Major Mitchell responded, “We lost a lot of good men at Pearl and I lost some good friends. It’s going to feel good to get some payback.”
“Then you’ll like the name of the mission, Operation Vengeance.”
Mitchell looked at the flight plan that was prepared by Command Operations and responded, “I don’t think this is going to work.” It took him less than two hours to re- calculate it and come up with five precise legs of the trip with the last one curving in a search pattern in case Yamamoto was not seen at the chosen point. Eighteen P-38’s were assigned to the mission. The pilots would ‘wave hop’ all the way to Bougainville at altitudes no greater than 50 feet while maintaining radio silence . This was a high risk, high reward endeavor from beginning to end. Overnight at Henderson Field, ground crews fitted large new fuel tanks under the wings. By dawn all the planes were ready.
Johnny Mitchell’s last instructions were given at 0700 hours, “We will maintain radio silence at all costs. If you go down, you are on your own. The mission is top priority, our survival or rescue is not. Yamamoto planned the attack at Pearl and we’re going after him. If only one of us makes it through then it will be up to that one pilot to get it done. Any man that doesn’t want to fly under these circumstances then step forward and step aside.” Not one pilot accepted Mitchell’s offer, “I didn’t think any of you guys would back out, but I had to ask.”
The flight proceeded northwest to avoid Japanese spotters, sweeping widely away from Japanese-occupied New Georgia. The ocean was calm so Mitchell tried to hold the planes at 30 feet altitude even though depth perception was almost-non-existent. Every pilot had to remain alert, for even the slightest dip in altitude could send him crashing into the water. This was the longest-distance fighter intercept mission of the war. At 0800 the American planes were 285 miles from the planned interception point.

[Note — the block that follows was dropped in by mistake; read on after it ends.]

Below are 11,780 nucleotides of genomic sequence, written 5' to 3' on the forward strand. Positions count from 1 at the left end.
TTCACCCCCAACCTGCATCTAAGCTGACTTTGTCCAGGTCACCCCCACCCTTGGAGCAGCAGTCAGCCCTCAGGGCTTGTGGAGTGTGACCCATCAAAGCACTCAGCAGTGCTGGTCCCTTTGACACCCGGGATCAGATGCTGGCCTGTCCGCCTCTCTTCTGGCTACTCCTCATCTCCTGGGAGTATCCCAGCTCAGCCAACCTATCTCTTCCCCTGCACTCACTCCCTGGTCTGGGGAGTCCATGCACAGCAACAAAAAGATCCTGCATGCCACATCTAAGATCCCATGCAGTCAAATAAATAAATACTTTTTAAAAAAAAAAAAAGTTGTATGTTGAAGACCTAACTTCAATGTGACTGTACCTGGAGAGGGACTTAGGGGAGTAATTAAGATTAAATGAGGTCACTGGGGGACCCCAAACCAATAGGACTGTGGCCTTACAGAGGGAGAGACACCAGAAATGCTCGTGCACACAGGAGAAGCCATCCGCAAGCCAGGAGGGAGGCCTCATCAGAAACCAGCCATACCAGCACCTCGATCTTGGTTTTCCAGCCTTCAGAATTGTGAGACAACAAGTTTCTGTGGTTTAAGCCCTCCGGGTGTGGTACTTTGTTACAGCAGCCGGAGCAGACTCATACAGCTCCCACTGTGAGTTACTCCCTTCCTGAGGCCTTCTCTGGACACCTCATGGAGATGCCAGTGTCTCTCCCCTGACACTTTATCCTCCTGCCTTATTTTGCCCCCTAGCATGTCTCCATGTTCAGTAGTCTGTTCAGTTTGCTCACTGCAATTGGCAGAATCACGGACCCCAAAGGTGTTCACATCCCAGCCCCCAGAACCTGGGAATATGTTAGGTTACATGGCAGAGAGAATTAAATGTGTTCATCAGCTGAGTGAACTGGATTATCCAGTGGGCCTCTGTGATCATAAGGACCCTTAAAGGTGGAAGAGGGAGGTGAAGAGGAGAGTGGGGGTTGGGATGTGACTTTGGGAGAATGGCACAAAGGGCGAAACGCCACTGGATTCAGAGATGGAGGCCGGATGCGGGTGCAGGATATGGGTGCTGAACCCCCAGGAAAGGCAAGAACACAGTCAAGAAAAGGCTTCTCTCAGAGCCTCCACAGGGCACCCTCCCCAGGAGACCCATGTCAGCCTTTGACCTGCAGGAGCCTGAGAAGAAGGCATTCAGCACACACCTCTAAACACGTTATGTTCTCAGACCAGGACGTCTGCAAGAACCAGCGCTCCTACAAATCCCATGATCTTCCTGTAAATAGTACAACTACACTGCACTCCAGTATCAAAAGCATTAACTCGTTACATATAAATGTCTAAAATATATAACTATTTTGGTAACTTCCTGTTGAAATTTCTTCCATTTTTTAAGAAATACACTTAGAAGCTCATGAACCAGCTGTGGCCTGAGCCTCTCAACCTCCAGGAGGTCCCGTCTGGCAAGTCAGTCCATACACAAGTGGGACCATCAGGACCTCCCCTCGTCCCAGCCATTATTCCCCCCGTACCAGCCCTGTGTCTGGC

In Rabaul, despite urgings by local Japanese commanders to cancel the trip for fear of ambush, Yamamoto’s airplanes took off as scheduled. They climbed to 6.500 feet with their fighter escort at their 4 o’clock position and 1,500 hundred feet higher. At 0820, Mitchell changed heading for the first time and his fellow pilots followed him. The Americans were still under strict radio silence orders. A half hour later, there was another course correction and at 0900, Mitchell made the last change and headed directly for the coast of Bougainville that was only forty miles away, while beginning the slow climb for altitude.
At 0934, Lt. Doug Canning called out “Bogey, eleven o’clock high!” There was no need for radio silence anymore. The pilots jettisoned their fuel drop tanks and attacked. The killer team of four P-38’s lagged behind and waited until the two bombers came into view.
When that happened Mitchell began a full power climb to intercept the primary targets while encouraging his wingmen to stay with him. “Go! Go!” He then banked to the right and got parallel to the bombers. He radioed, “Engage!” Lt. Holmes and Captain Barber came in hot with their fifty caliber machine guns and 20mm cannons spitting death and destruction. Mitchell opened fire on one bomber and it began to trail black smoke. Turning his attention to the other aircraft, he destroyed the starboard engine with a well-aimed shot from his 20mm cannon. Captain Barber came in right behind him and riddled the crippled bomber’s fuselage with machine gun fire. His bullet strikes caused enough metal debris that it damaged his own aircraft when he flew through a cloud of it.
The first bomber made a hard landing into the ocean and the second one crashed into the jungle. Japanese Zeroes turned their attention and wrath on the P-38’s attacking the bombers. Barber’s aircraft received 104 hits, but still remained airborne.
Mitchell knew that his pilots needed enough fuel to make the 400 miles return trip so he radioed, “Break off contact! Head for home!”
Even as they headed back to Guadalcanal, Mitchell and his pilots did not know which bomber Yamamoto was in and if he had been killed or had been rescued. Luckily, the P-38’s caught a favorable tailwind as they headed back to Guadalcanal. One the pilots wasn’t sure he could make it back and radioed Major Mitchell, “Vengeance Leader, this is Wolverine. I won’t make it…too low on fuel.”
Major Mitchell looked at his fuel gauge and saw that he was also running low on fuel so he radioed the other pilots, “All those that think they can make it back to Guadalcanal, stay with me. Those that don’t, go with Wolverine to Pavuru.”